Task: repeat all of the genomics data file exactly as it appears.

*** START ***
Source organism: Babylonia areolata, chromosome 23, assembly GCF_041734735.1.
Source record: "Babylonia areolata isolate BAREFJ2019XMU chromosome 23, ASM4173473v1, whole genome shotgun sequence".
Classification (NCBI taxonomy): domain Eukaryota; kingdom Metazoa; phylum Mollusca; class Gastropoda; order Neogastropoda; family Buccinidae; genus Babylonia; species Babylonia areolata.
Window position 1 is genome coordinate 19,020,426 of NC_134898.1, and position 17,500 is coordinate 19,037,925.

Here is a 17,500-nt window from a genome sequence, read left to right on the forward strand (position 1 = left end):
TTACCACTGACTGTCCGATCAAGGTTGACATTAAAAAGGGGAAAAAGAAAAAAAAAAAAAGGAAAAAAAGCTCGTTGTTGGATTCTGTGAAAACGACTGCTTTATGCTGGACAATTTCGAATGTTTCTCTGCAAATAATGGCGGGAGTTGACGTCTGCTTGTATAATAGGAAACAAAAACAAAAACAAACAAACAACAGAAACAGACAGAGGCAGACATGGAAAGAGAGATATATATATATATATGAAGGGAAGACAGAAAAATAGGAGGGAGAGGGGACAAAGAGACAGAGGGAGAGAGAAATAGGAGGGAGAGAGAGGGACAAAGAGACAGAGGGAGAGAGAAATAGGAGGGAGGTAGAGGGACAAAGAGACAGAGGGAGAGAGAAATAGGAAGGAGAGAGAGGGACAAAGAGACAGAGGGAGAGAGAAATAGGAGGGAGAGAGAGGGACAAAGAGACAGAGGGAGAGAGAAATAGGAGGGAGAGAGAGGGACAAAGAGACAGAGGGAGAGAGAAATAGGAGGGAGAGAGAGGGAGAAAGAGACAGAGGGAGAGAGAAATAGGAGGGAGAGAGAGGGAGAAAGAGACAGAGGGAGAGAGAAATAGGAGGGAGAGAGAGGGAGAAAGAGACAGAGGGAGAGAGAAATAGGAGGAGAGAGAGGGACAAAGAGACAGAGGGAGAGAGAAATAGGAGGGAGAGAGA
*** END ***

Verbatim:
Source organism: Babylonia areolata, chromosome 23, assembly GCF_041734735.1.
Source record: "Babylonia areolata isolate BAREFJ2019XMU chromosome 23, ASM4173473v1, whole genome shotgun sequence".
Classification (NCBI taxonomy): domain Eukaryota; kingdom Metazoa; phylum Mollusca; class Gastropoda; order Neogastropoda; family Buccinidae; genus Babylonia; species Babylonia areolata.
Window position 1 is genome coordinate 19,020,426 of NC_134898.1, and position 17,500 is coordinate 19,037,925.

Here is a 17,500-nt window from a genome sequence, read left to right on the forward strand (position 1 = left end):
TTACCACTGACTGTCCGATCAAGGTTGACATTAAAAAGGGGAAAAAGAAAAAAAAAAAAAGGAAAAAAAGCTCGTTGTTGGATTCTGTGAAAACGACTGCTTTATGCTGGACAATTTCGAATGTTTCTCTGCAAATAATGGCGGGAGTTGACGTCTGCTTGTATAATAGGAAACAAAAACAAAAACAAACAAACAACAGAAACAGACAGAGGCAGACATGGAAAGAGAGATATATATATATATATGAAGGGAAGACAGAAAAATAGGAGGGAGAGGGGACAAAGAGACAGAGGGAGAGAGAAATAGGAGGGAGAGAGAGGGACAAAGAGACAGAGGGAGAGAGAAATAGGAGGGAGGTAGAGGGACAAAGAGACAGAGGGAGAGAGAAATAGGAAGGAGAGAGAGGGACAAAGAGACAGAGGGAGAGAGAAATAGGAGGGAGAGAGAGGGACAAAGAGACAGAGGGAGAGAGAAATAGGAGGGAGAGAGAGGGACAAAGAGACAGAGGGAGAGAGAAATAGGAGGGAGAGAGAGGGAGAAAGAGACAGAGGGAGAGAGAAATAGGAGGGAGAGAGAGGGAGAAAGAGACAGAGGGAGAGAGAAATAGGAGGGAGAGAGAGGGAGAAAGAGACAGAGGGAGAGAGAAATAGGAGGAGAGAGAGGGACAAAGAGACAGAGGGAGAGAGAAATAGGAGGGAGAGAGA